The model produced scenarios in which ice covered the region near the location of the valley networks. And while the planet’s mean annual temperature in those scenarios stayed well below freezing, the model produced peak summertime temperatures in the southern highlands that rose above freezing.

In order for this mechanism to possibly explain the valley networks, it must produce the correct volume of water in the time duration of valley network formation, and the water must run off on the surface at rates comparable to those required for valley network incision.

A few years ago, Head and Eliot Rosenberg, an undergraduate at Brown at the time who has since graduated, published an estimate of the minimum amount of water required to carve the largest of the valleys. Using that as a guide, along with estimates of necessary runoff rates and the duration of valley network formation from other studies, Palumbo showed that model runs in which the Martian orbit was highly eccentric did indeed meet these criteria. That degree of eccentricity required is well within the range of possible orbits for Mars 4 billion years ago, Palumbo says.

Taken together, Palumbo says, the results offer a potential means of reconciling the geological evidence for flowing water on early Mars with the atmospheric evidence for a cold and icy planet.

“This work adds a plausible hypothesis to explain the way in which liquid water could have formed on early Mars, in a manner similar to the seasonal melting that produces the streams and lakes we observe during our field work in the Antarctic McMurdo Dry Valleys,” Head said.  “We are currently exploring additional candidate warming mechanisms, including volcanism and impact cratering, that might also contribute to melting of a cold and icy early Mars.”

So while the work doesn’t close the “cold and icy” versus “warm and wet” debate, it does make the case that a mostly frozen early Mars was a distinct possibility.

Singers get preventive care for vulnerable vocal cords at USC Voice Center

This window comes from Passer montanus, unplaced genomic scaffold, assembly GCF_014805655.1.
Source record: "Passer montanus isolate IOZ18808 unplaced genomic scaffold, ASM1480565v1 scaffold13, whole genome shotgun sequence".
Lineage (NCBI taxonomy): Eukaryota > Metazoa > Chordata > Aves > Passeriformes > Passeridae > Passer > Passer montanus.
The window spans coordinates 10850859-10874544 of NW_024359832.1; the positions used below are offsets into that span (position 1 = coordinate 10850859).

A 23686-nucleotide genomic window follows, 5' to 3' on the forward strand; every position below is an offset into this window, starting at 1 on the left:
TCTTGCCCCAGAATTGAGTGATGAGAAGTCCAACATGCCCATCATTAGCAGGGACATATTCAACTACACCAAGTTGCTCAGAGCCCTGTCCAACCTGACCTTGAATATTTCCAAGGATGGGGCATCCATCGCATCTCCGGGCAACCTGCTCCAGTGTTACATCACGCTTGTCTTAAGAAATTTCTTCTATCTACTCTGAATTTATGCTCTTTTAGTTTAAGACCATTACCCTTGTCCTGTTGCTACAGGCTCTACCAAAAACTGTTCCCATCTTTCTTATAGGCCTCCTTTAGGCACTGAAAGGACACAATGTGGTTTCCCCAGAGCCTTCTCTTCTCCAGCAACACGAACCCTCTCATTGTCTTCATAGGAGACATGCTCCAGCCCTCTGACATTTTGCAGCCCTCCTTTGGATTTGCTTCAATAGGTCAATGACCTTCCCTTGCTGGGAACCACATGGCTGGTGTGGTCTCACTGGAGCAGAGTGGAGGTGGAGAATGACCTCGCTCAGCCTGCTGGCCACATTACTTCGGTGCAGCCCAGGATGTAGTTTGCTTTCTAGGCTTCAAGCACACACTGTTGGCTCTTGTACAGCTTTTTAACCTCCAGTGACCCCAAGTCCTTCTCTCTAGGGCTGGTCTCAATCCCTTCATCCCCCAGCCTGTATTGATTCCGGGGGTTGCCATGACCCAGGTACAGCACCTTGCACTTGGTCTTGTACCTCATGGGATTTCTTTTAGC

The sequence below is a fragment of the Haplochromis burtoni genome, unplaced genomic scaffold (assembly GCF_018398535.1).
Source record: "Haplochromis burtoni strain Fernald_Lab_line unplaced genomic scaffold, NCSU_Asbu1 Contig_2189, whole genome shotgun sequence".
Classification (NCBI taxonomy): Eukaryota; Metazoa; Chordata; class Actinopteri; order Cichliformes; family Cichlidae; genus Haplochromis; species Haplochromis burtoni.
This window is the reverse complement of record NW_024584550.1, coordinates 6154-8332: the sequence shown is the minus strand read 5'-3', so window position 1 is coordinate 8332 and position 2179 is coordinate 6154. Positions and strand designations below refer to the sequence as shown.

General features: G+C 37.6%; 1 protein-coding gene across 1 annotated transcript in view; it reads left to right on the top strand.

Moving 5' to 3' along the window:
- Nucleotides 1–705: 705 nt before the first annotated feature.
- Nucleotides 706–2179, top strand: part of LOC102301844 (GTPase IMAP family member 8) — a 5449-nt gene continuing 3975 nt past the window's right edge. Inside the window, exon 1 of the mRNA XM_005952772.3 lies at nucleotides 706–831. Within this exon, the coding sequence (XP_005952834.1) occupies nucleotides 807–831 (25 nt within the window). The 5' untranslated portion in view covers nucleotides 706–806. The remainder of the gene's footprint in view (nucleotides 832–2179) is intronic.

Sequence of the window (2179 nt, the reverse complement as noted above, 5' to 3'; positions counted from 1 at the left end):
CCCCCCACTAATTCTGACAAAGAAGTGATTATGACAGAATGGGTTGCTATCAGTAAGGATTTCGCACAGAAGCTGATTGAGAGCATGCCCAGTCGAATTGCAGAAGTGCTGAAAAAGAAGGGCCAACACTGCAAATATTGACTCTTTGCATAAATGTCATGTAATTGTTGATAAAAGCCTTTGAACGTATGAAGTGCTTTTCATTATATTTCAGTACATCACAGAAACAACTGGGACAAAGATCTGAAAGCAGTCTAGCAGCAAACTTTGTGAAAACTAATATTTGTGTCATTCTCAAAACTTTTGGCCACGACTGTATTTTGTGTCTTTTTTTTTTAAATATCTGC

This NEWS was origynally shared on Sutesuaem Universities News

Fuente: University of Southern California

Picture a pair of tiny violin bows, each no longer than a thumbnail clipping, lodged horizontally in your windpipe. Halfway between the chin and collarbone, they dance and vibrate at your command. For higher pitches, they stretch thin. For lower tones, they shorten.

Meet your vocal cords. Because they’re hidden from view, most people take them for granted. That’s a luxury professional singers can’t afford.

Lynn Helding held out her thumbnails.

“Imagine putting your entire career on two little structures that small,” she said. “It’s pretty scary. Singers very early on have to learn that it’s all about prevention.”

Few vocalists have seen their own vocal cords — or as they are more correctly described, their vocal folds — but Helding, an associate professor of vocal pedagogy at the USC Thornton School of Music, is on a mission to remedy that. Together with Michael Johns, Karla O’Dell and Lindsay Reder, laryngologists at the Keck School of Medicine of USC, Helding has been introducing voice students to their instruments through annual voice screening clinics — part of a health and wellness push that’s catching fire at top-tier music schools.

There’s a special synergy between vocalists and laryngologists, said Johns, who founded Emory University’s interdisciplinary voice center before joining the Keck School of Medicine’s faculty as founding director the USC Voice Center.

Vocalists are our athletes, and we are their sports medicine doctors.

Michael Johns

“Vocalists are our athletes,” he said, “and we are their sports medicine doctors.”

A first glimpse

On Sept. 15, 24 students in USC Thornton’s Vocal Arts & Opera program streamed into the USC Voice Center at its new downtown facility on Flower Street. Reder, O’Dell and Johns welcomed the students into a seminar room, where they explained the screening process. Throughout the day, a staff of speech language pathologists was made available to the students to answer questions.

Karla O’Dell, a laryngologist with Keck Medicine of USC, speaks with USC Thornton Vocal Arts students about the movement of the vocal cords. (USC Photo/Ricardo Carrasco III)

For many of the students attending the screening, vocal cord imaging is no longer a novelty. Tenor Allan Pearcy Galeana was doing it for the fifth time. A junior in Vocal Arts, he had first glimpsed his vocal folds a year ago at the first USC voice screening event. Bouts of laryngitis and strep throat have since brought him back for evaluations.

“Today I was doing a lot of ‘einsatz’ stuff — beginning pitches, when the vocal folds are together,” he explained. The goal is to gently bring them together at the onset of singing. Jerky, aspirated starts can damage the muscle. “I wanted to see if I was doing that properly. Fortunately, I was,” Galeana said, with a bright smile.

Voice boxers

The annual screenings are Helding’s and Reder’s joint brainchild. Both are active leaders in vocology — the interdisciplinary study of voice science.

Helding, besides being a university voice professor and former professional singer, is a vocologist and founding president of the Pan American Vocology Association. She joined USC’s faculty in 2015 eager to collaborate with the Keck School’s world-class laryngologists.

A subspecialty of otolaryngology, laryngology focuses on diseases of the larynx, or voice box. It’s a small but important niche. Nationally, there are only about 200 laryngologists, with fewer than 10 based in Los Angeles. The USC Voice Center brings together an interdisciplinary team laser-focused on vocal disease and preventive health.